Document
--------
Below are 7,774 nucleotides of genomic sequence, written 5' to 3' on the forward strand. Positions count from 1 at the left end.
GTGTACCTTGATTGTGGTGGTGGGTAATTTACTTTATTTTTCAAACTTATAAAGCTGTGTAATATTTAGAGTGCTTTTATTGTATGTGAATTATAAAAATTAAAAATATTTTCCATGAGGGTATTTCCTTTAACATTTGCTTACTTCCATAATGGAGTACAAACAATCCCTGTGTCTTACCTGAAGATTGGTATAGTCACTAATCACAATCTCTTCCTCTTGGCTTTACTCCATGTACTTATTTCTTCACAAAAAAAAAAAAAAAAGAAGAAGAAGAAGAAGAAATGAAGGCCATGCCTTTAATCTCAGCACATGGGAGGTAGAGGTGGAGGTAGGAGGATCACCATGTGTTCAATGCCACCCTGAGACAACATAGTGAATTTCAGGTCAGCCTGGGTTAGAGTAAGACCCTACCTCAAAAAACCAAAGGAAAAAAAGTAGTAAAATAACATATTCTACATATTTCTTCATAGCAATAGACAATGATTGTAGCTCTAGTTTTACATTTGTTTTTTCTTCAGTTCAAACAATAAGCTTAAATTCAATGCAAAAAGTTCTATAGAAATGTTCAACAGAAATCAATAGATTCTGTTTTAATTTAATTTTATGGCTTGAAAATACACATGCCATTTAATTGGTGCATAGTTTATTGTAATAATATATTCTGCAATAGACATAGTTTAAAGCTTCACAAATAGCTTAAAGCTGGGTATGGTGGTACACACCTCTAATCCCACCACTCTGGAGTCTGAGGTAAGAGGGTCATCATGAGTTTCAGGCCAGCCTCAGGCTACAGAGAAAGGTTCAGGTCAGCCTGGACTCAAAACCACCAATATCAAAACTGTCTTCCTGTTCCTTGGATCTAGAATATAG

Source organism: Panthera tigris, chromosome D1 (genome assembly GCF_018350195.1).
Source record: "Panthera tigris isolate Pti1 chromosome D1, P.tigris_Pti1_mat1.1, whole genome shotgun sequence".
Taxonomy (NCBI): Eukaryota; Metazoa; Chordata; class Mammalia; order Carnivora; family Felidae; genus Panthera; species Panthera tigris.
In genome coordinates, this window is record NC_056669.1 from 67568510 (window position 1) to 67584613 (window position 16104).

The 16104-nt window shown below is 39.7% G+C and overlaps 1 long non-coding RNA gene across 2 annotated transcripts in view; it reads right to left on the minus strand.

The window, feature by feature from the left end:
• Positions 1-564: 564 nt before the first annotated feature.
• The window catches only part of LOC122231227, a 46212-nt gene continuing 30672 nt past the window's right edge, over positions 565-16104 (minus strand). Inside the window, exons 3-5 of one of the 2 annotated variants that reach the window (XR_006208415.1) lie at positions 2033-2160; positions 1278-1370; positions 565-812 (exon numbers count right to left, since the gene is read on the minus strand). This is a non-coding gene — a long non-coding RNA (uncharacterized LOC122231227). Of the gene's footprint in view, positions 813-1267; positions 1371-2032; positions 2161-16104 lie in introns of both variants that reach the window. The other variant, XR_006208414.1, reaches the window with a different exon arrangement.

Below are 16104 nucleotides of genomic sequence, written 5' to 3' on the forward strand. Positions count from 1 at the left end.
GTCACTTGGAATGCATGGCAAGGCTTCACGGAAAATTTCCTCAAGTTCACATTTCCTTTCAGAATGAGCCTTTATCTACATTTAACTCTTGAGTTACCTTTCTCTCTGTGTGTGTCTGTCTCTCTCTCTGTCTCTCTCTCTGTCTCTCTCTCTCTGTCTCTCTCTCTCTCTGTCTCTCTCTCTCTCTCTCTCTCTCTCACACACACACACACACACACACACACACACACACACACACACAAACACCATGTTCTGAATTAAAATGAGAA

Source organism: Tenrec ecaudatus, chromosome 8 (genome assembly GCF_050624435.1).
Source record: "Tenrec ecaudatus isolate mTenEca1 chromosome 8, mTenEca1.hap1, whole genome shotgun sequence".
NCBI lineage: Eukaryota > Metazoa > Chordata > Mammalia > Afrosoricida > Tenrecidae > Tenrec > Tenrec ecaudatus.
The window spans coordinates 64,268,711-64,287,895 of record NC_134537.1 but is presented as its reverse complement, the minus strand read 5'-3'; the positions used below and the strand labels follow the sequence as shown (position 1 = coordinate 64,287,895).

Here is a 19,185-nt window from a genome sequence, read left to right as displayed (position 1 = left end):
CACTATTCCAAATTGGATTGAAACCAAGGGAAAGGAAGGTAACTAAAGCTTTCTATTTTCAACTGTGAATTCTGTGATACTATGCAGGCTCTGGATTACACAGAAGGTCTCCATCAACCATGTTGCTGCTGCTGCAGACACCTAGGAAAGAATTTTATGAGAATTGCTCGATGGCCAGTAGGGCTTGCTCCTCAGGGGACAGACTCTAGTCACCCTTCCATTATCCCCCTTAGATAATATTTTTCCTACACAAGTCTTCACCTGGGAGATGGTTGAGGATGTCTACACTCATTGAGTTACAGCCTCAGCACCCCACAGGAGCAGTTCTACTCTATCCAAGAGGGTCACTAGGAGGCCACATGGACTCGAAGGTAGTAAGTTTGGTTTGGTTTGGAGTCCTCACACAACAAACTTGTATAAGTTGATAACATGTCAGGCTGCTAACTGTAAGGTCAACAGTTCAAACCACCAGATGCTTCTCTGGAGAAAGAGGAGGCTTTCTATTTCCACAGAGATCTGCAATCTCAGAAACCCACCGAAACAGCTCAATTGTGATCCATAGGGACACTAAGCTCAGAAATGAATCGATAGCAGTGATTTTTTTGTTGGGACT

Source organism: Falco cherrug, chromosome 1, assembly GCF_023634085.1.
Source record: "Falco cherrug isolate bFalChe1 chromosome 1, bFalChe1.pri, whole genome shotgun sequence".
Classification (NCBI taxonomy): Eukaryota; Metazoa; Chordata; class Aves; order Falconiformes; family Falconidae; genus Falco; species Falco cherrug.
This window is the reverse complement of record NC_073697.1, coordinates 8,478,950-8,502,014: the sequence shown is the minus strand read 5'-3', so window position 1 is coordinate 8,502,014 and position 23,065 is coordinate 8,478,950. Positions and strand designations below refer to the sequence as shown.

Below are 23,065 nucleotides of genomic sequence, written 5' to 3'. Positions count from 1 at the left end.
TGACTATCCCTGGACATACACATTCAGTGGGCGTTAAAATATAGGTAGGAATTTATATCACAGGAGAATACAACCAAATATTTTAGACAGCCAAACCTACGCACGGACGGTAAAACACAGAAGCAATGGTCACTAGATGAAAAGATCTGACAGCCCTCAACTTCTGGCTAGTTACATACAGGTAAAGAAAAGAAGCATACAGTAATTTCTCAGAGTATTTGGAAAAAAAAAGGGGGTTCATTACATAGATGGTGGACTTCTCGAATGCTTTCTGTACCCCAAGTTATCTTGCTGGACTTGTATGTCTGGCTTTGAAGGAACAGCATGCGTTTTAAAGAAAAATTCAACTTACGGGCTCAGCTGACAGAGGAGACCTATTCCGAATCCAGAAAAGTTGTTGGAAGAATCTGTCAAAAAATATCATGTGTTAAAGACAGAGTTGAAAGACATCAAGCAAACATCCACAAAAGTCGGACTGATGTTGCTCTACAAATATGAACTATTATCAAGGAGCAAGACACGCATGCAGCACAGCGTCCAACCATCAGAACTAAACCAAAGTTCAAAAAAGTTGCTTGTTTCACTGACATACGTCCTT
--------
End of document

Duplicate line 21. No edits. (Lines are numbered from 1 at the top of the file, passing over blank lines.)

Classification (NCBI taxonomy): Eukaryota; Metazoa; Chordata; class Aves; order Falconiformes; family Falconidae; genus Falco; species Falco cherrug.